Certainly this study doesn’t speak for everyone, but it may point to a disconcerting reality for many. Women can misinterpret sex to automatically lead to a long-term relationship, and thus they have it early on in that relationship. What really makes a relationship great is certainly commitment, loyalty, common interests, similar goals and passions, but you won’t find these things solely in sex. In fact, the physical side of the relationship can cloud your judgement of your significant other in the really important areas, such as his character.
Additionally, women (and men) can think it will be like this forever-that the passion and romance will never change. But that’s a trick of your emotions in the moment; give yourself a few kids, a house mortgage, long working hours, and changing bodies, and it’s definitely not a guarantee.
2. Why do we “follow our hearts” in making decisions? Should we?
Is it because love is a “matter of the heart”? Do we relegate relationships to being purely emotional, and leave out the logical sides of ourselves completely? Isn’t that setting yourself up for failure? Our hearts sometimes really want cheesy garlic bread even though we already ate an entire pizza. How can we trust that just because we “feel” something, that it means we need to follow that impulse? In fact, knowing that what we call the feelings of love can be chalked up in large part to brain chemicals, we may not want to make a life-long commitment (or even a short-term one) based on them.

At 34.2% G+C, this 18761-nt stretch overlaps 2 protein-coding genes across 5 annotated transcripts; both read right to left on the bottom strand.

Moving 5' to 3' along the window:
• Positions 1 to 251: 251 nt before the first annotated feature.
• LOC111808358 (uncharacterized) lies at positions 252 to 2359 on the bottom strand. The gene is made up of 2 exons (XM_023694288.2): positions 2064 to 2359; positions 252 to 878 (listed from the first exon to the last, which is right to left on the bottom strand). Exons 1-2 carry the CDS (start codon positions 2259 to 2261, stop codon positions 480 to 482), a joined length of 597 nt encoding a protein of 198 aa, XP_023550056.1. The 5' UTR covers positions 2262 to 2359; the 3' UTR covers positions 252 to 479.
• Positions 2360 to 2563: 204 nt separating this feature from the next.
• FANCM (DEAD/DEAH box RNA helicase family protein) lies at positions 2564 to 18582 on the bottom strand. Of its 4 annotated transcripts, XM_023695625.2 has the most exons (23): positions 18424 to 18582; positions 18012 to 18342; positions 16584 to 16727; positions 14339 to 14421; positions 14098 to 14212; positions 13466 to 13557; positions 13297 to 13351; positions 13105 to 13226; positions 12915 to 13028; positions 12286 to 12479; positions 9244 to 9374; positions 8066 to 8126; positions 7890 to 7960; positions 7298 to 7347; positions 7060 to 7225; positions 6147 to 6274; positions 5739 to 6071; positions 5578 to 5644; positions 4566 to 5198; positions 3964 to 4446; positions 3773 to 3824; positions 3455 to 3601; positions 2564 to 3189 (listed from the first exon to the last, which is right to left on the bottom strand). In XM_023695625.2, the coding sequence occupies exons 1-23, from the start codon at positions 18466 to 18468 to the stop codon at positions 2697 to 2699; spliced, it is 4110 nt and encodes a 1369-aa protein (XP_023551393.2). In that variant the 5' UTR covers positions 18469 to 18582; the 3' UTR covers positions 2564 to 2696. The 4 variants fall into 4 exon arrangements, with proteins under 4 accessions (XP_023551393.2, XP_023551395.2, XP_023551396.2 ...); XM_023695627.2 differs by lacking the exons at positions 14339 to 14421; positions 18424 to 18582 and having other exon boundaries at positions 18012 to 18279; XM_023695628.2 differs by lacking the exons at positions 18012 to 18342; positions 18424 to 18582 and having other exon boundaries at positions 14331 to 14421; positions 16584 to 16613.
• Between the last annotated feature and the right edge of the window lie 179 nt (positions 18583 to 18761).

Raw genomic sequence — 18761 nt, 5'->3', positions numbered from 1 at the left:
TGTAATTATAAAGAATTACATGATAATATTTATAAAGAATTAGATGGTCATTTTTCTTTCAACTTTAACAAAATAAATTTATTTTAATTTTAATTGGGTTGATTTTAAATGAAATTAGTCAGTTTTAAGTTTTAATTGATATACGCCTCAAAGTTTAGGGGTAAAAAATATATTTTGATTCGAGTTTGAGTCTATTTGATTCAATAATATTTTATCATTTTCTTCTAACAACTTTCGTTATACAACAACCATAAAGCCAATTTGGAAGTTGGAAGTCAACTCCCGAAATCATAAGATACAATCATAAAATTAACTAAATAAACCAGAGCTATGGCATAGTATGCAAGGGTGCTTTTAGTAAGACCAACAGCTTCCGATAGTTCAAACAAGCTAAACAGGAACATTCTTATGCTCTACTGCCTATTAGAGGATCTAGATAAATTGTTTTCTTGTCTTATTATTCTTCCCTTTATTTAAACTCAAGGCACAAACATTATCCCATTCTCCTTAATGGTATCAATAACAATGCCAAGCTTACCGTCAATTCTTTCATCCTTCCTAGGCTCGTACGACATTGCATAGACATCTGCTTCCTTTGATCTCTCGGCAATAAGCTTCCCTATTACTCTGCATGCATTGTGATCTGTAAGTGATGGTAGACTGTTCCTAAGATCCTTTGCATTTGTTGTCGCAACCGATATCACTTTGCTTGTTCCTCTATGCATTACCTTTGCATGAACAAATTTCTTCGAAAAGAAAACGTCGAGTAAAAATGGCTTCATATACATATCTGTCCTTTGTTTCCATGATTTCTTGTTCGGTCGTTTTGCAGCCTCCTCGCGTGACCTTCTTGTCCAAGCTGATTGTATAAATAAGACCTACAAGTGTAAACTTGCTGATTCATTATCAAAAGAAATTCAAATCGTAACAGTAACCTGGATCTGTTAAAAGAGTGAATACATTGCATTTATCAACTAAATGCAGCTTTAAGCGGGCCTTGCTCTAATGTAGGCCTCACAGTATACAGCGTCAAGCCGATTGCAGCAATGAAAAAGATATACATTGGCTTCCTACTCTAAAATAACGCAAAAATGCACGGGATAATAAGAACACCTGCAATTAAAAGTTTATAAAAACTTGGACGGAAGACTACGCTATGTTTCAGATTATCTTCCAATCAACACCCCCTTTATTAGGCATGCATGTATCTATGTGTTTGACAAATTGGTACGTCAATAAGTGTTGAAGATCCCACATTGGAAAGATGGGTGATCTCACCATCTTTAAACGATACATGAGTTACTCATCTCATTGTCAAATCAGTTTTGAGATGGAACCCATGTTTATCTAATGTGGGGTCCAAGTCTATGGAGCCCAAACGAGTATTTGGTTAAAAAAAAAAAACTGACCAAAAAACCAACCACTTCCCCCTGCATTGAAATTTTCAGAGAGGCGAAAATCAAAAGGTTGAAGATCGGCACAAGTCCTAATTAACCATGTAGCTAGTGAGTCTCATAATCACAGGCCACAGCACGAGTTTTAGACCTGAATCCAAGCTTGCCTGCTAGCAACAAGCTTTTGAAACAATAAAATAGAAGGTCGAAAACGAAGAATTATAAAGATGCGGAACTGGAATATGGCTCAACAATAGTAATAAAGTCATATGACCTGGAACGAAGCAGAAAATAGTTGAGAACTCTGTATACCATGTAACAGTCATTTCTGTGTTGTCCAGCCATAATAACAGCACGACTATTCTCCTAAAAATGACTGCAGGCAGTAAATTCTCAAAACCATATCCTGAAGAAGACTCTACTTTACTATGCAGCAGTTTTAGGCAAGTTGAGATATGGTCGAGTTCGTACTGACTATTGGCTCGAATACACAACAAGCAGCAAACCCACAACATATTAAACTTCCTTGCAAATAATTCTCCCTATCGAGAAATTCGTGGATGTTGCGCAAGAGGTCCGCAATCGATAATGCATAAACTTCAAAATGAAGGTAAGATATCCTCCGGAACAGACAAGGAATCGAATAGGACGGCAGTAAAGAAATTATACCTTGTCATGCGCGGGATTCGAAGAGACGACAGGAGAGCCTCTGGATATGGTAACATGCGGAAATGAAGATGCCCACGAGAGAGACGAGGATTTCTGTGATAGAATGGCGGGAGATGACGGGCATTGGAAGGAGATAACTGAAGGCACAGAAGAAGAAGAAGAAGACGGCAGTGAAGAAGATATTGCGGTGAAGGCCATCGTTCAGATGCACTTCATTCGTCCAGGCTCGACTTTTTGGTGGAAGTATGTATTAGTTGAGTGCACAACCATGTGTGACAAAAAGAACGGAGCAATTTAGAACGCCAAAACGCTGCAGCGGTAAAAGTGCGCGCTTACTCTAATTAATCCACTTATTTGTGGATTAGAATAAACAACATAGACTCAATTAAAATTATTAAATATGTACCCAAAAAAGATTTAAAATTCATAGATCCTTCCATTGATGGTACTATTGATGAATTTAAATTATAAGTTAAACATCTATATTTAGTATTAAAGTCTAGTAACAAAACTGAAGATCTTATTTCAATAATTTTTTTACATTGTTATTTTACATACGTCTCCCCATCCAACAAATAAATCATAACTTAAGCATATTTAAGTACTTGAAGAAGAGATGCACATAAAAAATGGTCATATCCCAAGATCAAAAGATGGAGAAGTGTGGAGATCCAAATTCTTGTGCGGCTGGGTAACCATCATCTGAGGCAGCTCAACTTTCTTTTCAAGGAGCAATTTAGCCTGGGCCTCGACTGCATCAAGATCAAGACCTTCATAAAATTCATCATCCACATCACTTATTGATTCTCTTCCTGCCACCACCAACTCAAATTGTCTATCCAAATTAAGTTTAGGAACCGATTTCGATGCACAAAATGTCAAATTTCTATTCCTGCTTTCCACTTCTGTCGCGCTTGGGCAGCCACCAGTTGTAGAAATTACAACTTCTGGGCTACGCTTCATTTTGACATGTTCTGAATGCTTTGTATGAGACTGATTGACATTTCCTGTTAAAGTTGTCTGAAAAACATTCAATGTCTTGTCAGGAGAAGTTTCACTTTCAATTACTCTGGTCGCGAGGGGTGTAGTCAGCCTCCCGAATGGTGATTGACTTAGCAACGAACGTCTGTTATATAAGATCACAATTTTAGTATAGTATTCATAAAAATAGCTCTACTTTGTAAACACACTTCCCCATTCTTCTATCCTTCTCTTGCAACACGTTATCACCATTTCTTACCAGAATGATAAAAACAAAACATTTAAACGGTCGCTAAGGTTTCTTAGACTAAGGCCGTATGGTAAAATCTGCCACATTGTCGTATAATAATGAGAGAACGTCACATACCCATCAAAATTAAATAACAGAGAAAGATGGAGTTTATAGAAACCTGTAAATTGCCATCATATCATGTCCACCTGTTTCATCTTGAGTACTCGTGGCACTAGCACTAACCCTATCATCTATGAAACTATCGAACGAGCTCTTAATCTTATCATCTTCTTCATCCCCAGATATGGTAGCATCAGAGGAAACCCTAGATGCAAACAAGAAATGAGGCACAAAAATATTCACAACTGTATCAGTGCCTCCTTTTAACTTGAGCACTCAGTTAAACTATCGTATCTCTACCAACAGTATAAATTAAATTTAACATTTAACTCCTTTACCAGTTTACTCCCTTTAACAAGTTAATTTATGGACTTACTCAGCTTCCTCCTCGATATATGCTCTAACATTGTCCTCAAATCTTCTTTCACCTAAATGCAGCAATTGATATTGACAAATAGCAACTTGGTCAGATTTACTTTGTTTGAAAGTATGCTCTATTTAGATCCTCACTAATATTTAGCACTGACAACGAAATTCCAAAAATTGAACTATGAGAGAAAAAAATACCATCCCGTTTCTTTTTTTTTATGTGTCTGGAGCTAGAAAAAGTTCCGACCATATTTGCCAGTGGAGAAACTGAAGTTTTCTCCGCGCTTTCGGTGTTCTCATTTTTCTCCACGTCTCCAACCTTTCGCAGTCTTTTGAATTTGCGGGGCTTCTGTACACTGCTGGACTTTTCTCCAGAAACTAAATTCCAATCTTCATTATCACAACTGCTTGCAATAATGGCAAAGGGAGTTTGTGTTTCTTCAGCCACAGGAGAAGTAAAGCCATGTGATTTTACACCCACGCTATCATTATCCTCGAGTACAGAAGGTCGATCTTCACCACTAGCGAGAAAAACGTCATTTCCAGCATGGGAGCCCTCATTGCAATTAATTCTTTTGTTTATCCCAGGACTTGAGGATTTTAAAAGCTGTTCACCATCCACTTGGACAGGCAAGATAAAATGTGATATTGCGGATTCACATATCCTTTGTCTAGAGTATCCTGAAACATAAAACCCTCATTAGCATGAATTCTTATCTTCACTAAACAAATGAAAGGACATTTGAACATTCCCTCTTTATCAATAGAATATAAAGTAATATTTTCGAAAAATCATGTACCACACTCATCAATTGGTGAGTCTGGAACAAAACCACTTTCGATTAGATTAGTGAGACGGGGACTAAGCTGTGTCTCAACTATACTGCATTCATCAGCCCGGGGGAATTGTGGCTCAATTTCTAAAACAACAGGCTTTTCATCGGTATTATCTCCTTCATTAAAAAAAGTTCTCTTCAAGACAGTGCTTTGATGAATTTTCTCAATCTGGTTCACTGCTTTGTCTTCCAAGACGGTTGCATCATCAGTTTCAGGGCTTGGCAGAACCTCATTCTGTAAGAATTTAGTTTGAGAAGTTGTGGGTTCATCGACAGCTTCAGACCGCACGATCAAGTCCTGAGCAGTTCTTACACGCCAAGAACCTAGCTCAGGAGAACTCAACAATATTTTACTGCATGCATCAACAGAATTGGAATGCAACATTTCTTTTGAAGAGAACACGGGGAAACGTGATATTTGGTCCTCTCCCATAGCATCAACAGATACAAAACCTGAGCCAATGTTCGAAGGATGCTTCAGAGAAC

3. Why do we not involve our families more?
I’m pretty sure most people would call the decision to marry someone one of the most important decisions they’ll make in their life. But on the Bachelorette, the “hometown” dates don’t happen until the last few weeks of the show, and the actual Bachelor/Bachelorette goes last, making their family’s introduction to the person that could potentially be their future son or daughter-in-law…happen about 1-2 weeks before that major moment. In our individualistic American society, we tend to value independence over community, and children can establish lives very far removed from that of their parents once they move out at 18.
I understand that not all families are great, and relationships can be strained. But I think that all of us can find people in our lives who care about us and whose opinion we value. Having the counsel of those who are older and mature, and who have successfully navigated from dating into marriage, probably are the ones we should go to for advice, not just our girlfriends.
Even with these questions, I’ll probably keep watching the show. Maybe “mind-numbing” T.V entertainment can serve a purpose after all?
1. Susan Krauss Whitbourne, “Take It Slow If You Want Your Relationship To Last,” Psychology Today, https://www.psychologytoday.com/blog/fulfillment-any-age/201208/take-it-slow-if-you-want-your-relationship-last.
Research study referenced by Whitbourne: Sassler, S., Addo, F. R., & Lichter, D. T. (2012). The tempo of sexual activity and later relationship quality. Journal Of Marriage And Family, 74(4), 708-725